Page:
Malawi: Tay Grin on why he's joining politics Featured

Rapper Tay Grin says he will continue making music even after he becomes an MP Rapper Tay Grin says he will continue making music even after he becomes an MP

The connection between music and politics is a powerful one, with both fields known for their propensity to influence public opinion.

Just as sportspeople like George Weah and Kirsty Coventry have been successful in making a shift to the political arena, musicians are also showing the way in how to capitalise on popularity when running for public office.

Musicians-turned-politicians that come to mind include Peru's Susana Baca, Senegal's Youssou N'Dour, Kanda Bongo Man of the DRC and Uganda's Bobi Wine. In Zimbabwe, musicians like Elias Musakwa, Energy Mutodi and Joshua Sacco used their influence in the arts to win parliamentary seats in last year's general elections.

Tay Grin is the latest Malawian musician to run for Parliament in the upcoming May elections. Music In Africa spoke to the rapper about why he wants to join the conflict-laden world of politics.

MUSIC IN AFRICA: What motivated you to join politics and why will you be running on the Democratic Progressive Party's ticket?

TAY GRIN: Firstly, I have always been a DPP member, so I wouldn't say I have joined just now. I am DPP through and through. My motivation is that I would like to positively change and develop my country. I'm young and energetic but most importantly I have a lot of ideas that I want to implement. I want to change the mind-set of the youth; they should work hard, follow their dreams and passion, go to school and become anything they desire in life. I would like to leave behind a legacy. I believe Malawi can be great and the change starts with us, changing our mind-set and the way we conduct ourselves. DPP stands for development, unity and progress. This is the perfect vehicle under the dynamic and wise leadership of President Peter Mutharika to positively impact this nation.

Will you continue recording music if you win the seat?

I am deeply passionate about music. Music has made a lot of things possible for me. Music has led me to this point. Music will always be part of who I am. I will keep recording music and I would like to assure my fans that I will not stop making music.

How will you balance your time between music and politics?

I have always split my time between business, music and philanthropy. My joining politics is an expansion of my current portfolio to serve my people on that different level: to be their voice and servant, to help create an environment where they can thrive and build their communities and lives. My desire is to work closely with the people. I want the youth to be able to speak to me and the elders to advise and send me to improve on the foundation that the DPP-led government has already made.

Many are using social media to criticise you for joining the DPP. How is joining politics affecting your relationship with your fans?

That’s the beauty of democracy because people are free to express their views; it is encouraged. I have taken the time to read most of the comments. Except for a few blatant hate messages, the majority are positive. My true fans are proud that I have taken a bold step. It's not just about saying young people need to assume leadership roles but it's walking the talk. People know what I can do once I set my mind to it and most people believe I will have a positive impact. My music has an identity and I feel that my fans enjoy it. My personality, which is centred on developing our nation, has remained the same over many years and those who truly know me will attest to this and vouch for my intentions. My motivation is to help the people to develop.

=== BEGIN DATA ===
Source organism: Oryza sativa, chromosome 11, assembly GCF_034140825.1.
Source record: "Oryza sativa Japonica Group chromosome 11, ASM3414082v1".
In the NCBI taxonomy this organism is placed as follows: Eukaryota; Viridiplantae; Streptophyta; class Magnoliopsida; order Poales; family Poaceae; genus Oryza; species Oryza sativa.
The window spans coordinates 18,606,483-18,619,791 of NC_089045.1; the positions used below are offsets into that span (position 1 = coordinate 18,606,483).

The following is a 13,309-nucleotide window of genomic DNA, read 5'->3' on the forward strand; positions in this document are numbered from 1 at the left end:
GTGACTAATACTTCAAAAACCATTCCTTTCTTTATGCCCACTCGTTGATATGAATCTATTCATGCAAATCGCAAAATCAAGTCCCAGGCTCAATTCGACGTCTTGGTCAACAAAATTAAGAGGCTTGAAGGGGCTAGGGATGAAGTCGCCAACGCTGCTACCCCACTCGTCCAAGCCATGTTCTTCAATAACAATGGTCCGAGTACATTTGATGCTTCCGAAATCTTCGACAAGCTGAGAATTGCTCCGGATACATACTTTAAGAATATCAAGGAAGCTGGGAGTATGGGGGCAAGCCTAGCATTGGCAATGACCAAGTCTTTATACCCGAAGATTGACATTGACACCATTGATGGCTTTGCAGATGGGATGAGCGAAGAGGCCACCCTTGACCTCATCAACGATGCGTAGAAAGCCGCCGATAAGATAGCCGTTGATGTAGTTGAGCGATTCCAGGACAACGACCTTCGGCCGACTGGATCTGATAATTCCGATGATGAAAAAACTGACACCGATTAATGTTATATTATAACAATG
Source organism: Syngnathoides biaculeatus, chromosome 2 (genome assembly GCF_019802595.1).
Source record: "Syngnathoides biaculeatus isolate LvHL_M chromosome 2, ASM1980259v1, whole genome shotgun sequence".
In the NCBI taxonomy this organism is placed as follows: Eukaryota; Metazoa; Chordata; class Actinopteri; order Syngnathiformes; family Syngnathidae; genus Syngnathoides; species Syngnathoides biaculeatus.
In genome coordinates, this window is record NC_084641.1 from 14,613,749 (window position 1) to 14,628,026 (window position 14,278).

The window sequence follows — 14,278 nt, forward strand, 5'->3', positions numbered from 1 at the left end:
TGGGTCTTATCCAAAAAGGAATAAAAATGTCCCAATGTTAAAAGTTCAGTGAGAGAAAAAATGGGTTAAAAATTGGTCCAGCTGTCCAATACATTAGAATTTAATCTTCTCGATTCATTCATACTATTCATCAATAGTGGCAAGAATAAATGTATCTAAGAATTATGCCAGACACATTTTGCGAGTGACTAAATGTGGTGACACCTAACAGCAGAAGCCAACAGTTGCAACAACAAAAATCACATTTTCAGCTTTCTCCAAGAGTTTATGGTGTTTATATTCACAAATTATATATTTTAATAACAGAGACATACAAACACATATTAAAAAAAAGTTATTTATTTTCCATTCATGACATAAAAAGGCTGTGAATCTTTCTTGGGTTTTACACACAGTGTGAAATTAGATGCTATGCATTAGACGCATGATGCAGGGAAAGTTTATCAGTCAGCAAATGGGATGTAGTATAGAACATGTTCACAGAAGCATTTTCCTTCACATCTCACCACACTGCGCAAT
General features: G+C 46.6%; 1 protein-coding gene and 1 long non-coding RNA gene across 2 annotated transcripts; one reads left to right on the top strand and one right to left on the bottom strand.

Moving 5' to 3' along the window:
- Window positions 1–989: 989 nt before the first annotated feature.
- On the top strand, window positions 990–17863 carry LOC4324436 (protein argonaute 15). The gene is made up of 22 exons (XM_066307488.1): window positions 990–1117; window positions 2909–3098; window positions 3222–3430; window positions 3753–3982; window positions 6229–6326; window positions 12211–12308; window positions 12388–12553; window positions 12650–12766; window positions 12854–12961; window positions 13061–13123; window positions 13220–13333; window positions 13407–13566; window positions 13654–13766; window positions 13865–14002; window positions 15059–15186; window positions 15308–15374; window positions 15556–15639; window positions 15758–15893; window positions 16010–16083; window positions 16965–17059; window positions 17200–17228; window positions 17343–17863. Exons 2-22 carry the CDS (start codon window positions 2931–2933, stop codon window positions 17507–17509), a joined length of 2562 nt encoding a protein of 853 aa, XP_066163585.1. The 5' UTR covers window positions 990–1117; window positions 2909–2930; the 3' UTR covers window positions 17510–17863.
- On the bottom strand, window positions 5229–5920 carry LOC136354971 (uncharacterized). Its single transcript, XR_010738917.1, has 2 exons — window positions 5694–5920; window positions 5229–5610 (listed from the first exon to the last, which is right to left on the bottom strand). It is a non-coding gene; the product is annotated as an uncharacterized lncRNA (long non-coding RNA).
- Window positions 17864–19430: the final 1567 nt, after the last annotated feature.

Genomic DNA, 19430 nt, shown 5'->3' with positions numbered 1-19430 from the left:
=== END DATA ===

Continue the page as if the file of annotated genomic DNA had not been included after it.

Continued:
Do you think you are going to win this seat?

I am confident! I believe in what I'm doing. I have prayed for it, I feel it in my spirit and I have a very good and capable team helping me.

If you make it to Parliament, what motions will you raise to improve the arts industry in your country?

I have been involved in some arts initiatives both locally and internationally and I understand the media landscape on policy level. What is most important is to understand what kind of legislation we need locally to transform the arts industry. What I would do is not to rush and move a motion but engage the arts stakeholders so that the legislation we would have should encompass the industry in general and not only music. The arts culture and heritage are drivers of tourism. Music, crafts, fashion, film, literature and heritage all play strong roles in this.

What are your main concerns about the Malawian arts industry?

The arts industry in Malawi requires massive support. We have the talent but we don't have the knowledge and equipment. We need to deliberately expose our industry to winning formulas and invest in our people to deliver world-class services and products. We need to secure every artist’s rights. Intellectual property isn't being respected and artists’ earnings are nowhere near what they should rightfully earn. We need to breed more artists and train and perfect their craft. My mission has always been to see more Malawian art on the world stage and this is my mission.

Like everything, it begins with education. For Malawians to appreciate art, we strongly need it in the education curriculum and that's how we will begin to nurture both artists and appreciators of art. Then we need arts institutes that enable capacity building and arts funding for both emerging artists and professional initiatives. These are just some ways to recognise the creative industry as a strong vector for development. It is an employer of youth and an asset in socialisation and lifestyle enjoyment.

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